• "We cannot stand by and allow algorithms to resurrect old biases in new packages, or introduce new forms of discrimination hidden in proprietary code." —National Community Reinvestment Coalition CEO Jesse Van Tol, joining fintechs PayPal, Square and others in a call for more guidance on how AI should be used in lending.
  • "There is a lot of risk from interconnectedness. It's the same counterparties lending and borrowing to each other." —An unnamed executive at a crypto trading firm, talking about the high returns and high risks of crypto lending.
  • "Buying stocks seems complicated, but really it's a pretty simple process." Megan Thee Stallion, promoting Square's Cash App in an "Investing for Hotties" video as part of a campaign giving away $1 million worth of stock.

Need to Know

  • BNY Mellon can't make up its mind about crypto. BNY claimed it was the first big bank to enable clients to hold, transfer and issue crypto. But Insight Investment, a unit of BNY Mellon, said bitcoin isn't good for most institutional investors.
  • AmEx partnered with fintechs for home loans. AmEx customers can get a credit between $2,000 and $6,000 if they get mortgages with Better or Rocket Mortgage by Quicken Loans.
  • Walmart upgraded its MoneyCard. With a conversion from a prepaid card to a demand deposit account, customers can access partner Green Dot's banking services like direct deposit and overdraft protection.
  • TD Bank plans no-overdraft-fee accounts. The move, the latest among big banks to compete with neobanks, comes after the bank settled a class-action lawsuit that alleged the bank overcharged customers for overdraft fees.
  • PayPal launching Zettle in the U.S. The payments giant bought the Swedish mobile payments company, which helps integrate merchants' online and offline sales, in 2018 for $2.2 billion.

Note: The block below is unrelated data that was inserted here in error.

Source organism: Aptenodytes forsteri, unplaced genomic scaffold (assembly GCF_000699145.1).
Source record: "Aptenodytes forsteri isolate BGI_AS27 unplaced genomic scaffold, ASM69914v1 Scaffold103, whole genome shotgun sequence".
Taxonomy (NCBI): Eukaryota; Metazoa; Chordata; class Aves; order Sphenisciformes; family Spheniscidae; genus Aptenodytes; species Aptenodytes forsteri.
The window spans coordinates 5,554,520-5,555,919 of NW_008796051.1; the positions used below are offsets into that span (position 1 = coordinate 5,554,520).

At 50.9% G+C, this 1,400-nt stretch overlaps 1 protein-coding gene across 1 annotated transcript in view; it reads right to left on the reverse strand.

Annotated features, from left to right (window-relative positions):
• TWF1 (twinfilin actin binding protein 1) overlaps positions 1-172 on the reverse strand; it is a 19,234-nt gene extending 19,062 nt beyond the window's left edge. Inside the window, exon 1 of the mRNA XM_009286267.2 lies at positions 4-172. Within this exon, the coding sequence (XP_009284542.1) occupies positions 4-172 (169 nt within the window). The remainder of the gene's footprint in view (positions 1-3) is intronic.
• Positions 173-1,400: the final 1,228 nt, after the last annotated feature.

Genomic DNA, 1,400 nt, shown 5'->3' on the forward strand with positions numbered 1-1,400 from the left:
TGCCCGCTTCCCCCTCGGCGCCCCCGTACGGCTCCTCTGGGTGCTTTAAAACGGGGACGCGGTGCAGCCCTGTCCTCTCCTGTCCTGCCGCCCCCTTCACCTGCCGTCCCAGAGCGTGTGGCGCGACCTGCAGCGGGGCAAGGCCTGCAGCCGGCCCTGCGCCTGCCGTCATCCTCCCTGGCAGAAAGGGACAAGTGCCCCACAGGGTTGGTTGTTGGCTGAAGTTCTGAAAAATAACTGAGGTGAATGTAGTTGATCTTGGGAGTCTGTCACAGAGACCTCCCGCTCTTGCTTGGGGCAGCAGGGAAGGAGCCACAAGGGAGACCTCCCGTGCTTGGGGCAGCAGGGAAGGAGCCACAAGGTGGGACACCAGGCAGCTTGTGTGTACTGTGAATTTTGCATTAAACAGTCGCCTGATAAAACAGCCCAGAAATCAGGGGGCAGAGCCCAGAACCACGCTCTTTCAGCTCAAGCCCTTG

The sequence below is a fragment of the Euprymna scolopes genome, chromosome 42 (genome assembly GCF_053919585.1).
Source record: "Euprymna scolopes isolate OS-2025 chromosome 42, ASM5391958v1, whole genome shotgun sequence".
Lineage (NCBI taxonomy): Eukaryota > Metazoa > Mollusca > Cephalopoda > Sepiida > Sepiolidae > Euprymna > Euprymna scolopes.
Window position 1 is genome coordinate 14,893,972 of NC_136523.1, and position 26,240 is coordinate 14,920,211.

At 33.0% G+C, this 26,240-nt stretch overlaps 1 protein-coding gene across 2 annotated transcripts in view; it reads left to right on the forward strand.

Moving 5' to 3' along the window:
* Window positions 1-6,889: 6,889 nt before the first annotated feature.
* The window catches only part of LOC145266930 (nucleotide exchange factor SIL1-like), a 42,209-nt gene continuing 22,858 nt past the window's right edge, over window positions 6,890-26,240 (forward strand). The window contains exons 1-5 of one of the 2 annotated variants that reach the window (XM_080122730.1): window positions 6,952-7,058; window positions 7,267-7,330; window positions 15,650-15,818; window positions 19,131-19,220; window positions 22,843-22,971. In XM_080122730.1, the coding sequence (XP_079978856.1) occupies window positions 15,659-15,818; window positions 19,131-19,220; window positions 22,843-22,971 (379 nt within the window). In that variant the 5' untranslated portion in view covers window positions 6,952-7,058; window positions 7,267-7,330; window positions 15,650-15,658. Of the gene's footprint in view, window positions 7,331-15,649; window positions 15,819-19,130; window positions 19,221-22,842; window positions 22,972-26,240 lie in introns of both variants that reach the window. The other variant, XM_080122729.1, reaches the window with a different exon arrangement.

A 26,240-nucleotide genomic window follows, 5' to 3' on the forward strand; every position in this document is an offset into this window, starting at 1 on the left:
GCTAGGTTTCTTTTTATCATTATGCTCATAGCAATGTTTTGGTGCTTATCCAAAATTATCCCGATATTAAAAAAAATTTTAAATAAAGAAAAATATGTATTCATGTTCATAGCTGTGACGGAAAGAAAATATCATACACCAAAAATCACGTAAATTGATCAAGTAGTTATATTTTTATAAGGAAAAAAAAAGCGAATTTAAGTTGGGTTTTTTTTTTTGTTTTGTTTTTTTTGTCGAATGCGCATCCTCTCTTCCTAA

Making Moves

  • Point72, Steve Cohen's mega hedge fund, is seeking a head of crypto. The $22 billion firm could invest through its main hedge fund or its private investment unit.
  • David Reidy jumps from Payactiv to Scale LLP. The former chief legal and compliance officer at Payactiv is the new managing partner at the virtual law firm.

Deal Flow

  • JPMorgan acquired ESG fintech OpenInvest. The startup, backed by Y Combinator and Andreessen Horowitz, enables financial advisers to manage socially-aware portfolios.
  • Riskified files for IPO. The ecommerce risk-management company is backed by General Atlantic and Fidelity.
  • Mercado Bitcoin's parent raised $200 million. The Brazilian crypto exchange owned by 2TM Group got money from the SoftBank Latin America Fund.
  • Karat Financial raised $11 million for corporate cards for creators. The series A was led by Union Square Ventures.

3 Questions With...

Kumesh Aroomoogan, CEO, Accern

What's been your biggest professional blunder?

Learning that simplicity is one of the keys to scaling a company. You may have the most advanced product in the market. However, it will be a difficult path to success if buyers can't understand what you're selling. Simplifying your messaging, product and implementation will allow you to scale to more users at a faster rate.

What fintech company — besides your own — have you been most impressed with this past year?

I've been most impressed with, which is a rival to Robinhood. The execution to 1 million users within 18 months and market timing of raising capital and hitting unicorn valuation during the Robinhood situation were perfect.

What fintech sector or company is most underrated and overrated right now?

The most underrated fintech sector currently is financial data and analytics. Data is the new oil and with the growth and amount of unstructured data today, organizations are faced with the challenges of obtaining clean data. Big data analytics brings value by enabling users to analyze and extract information from complex data sets. With no-code AI, analyzing and extracting information will be easier than ever.


Buy-side leaders who make data-driven decisions now could prosper for years to come. That's why asset managers are prioritizing data and analytics initiatives at a faster rate than ever before. Broadridge helps you transform operations, strengthen client relationships and uncover opportunities that others may miss.

Learn more

Data Point


That's the proportion of daily trading volume represented by retail investors on the Russell 3000, compared to 15% in September, according to Morgan Stanley.